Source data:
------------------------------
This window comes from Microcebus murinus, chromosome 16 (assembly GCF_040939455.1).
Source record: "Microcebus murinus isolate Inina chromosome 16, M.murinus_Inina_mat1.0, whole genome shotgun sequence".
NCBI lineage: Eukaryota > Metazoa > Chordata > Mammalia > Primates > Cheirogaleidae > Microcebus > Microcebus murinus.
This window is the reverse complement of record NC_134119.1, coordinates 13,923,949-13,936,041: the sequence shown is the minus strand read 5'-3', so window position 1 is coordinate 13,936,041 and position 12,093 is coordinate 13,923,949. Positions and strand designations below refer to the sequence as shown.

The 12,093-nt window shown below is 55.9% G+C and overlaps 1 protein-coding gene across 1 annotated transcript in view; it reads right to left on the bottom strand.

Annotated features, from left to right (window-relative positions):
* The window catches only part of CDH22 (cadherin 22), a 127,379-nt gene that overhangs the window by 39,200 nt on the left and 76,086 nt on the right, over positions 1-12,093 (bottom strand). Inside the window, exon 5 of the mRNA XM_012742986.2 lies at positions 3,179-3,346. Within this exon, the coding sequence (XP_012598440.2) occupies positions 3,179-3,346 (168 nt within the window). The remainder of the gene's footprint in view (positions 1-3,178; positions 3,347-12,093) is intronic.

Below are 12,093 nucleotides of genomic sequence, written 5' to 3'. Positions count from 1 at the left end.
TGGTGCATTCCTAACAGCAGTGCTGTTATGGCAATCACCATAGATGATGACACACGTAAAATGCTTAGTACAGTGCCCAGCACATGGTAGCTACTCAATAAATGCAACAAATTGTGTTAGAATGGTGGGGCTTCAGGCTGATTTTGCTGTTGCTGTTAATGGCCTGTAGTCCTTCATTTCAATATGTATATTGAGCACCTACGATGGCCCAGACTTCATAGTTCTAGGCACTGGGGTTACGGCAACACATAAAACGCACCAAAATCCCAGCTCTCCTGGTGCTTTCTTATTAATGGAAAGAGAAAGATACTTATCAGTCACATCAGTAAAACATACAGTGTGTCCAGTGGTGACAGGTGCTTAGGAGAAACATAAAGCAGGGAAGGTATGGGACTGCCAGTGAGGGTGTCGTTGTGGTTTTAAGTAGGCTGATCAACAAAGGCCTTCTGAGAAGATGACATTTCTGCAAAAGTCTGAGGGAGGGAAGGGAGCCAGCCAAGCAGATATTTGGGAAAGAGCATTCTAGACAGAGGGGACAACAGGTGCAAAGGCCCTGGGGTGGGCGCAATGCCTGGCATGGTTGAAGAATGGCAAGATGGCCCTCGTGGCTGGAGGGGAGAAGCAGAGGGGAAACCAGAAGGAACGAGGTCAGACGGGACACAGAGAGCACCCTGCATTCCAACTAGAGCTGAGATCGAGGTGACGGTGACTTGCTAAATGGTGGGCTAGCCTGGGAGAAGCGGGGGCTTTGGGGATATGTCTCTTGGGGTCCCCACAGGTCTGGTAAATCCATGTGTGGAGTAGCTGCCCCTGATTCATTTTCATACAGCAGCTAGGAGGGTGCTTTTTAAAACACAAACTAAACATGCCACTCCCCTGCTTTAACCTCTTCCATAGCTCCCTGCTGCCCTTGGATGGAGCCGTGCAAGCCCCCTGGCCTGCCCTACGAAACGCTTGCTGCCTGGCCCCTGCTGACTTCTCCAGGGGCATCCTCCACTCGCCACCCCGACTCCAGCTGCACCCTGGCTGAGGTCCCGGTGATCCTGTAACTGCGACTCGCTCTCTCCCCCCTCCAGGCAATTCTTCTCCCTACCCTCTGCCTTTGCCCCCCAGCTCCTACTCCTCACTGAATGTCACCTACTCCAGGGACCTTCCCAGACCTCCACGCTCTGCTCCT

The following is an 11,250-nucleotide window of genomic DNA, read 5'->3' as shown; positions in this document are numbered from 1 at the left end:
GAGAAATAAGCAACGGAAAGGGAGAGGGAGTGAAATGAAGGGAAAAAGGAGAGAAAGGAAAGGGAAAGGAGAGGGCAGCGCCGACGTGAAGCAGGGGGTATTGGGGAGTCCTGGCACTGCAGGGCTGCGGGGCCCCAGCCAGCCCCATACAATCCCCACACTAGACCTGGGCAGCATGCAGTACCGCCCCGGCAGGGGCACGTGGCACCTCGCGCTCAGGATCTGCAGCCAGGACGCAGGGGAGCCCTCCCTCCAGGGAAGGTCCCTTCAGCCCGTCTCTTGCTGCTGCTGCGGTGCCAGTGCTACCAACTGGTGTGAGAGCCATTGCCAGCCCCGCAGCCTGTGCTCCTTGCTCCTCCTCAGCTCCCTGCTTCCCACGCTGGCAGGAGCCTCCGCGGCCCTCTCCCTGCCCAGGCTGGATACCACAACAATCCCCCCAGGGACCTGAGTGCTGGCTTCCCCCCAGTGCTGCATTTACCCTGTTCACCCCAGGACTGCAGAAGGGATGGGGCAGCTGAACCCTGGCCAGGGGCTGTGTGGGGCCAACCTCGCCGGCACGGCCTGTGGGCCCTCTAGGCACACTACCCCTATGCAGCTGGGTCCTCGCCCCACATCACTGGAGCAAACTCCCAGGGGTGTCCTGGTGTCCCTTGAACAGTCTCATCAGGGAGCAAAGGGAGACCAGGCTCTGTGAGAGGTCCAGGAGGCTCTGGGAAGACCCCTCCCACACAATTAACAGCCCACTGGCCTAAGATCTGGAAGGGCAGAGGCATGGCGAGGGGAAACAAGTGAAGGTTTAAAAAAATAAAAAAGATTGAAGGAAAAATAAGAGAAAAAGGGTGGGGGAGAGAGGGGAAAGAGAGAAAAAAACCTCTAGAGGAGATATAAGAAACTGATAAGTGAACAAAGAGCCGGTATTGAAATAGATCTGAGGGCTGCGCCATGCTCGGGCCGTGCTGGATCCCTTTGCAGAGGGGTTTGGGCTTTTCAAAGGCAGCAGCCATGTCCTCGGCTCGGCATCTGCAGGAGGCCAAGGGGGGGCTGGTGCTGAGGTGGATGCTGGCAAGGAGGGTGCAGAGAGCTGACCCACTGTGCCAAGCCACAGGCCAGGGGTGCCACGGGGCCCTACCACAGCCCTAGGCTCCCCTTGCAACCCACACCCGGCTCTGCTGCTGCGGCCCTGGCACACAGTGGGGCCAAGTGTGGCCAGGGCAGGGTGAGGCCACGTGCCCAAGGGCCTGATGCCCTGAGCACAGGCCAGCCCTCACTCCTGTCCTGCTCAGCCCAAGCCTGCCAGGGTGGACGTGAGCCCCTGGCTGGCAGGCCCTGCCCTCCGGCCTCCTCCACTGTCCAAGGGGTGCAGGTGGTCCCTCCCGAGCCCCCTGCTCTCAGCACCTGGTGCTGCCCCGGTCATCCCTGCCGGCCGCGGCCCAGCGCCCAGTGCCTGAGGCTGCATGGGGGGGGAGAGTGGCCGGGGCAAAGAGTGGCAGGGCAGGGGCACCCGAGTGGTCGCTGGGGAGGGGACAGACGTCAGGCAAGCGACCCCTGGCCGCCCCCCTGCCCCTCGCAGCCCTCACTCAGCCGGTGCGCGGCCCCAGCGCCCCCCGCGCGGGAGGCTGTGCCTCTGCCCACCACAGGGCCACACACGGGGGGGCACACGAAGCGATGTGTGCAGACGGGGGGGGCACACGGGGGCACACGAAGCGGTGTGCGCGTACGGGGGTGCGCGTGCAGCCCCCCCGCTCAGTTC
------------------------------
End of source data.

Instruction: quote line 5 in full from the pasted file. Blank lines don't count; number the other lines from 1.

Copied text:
The 12,093-nt window shown below is 55.9% G+C and overlaps 1 protein-coding gene across 1 annotated transcript in view; it reads right to left on the bottom strand.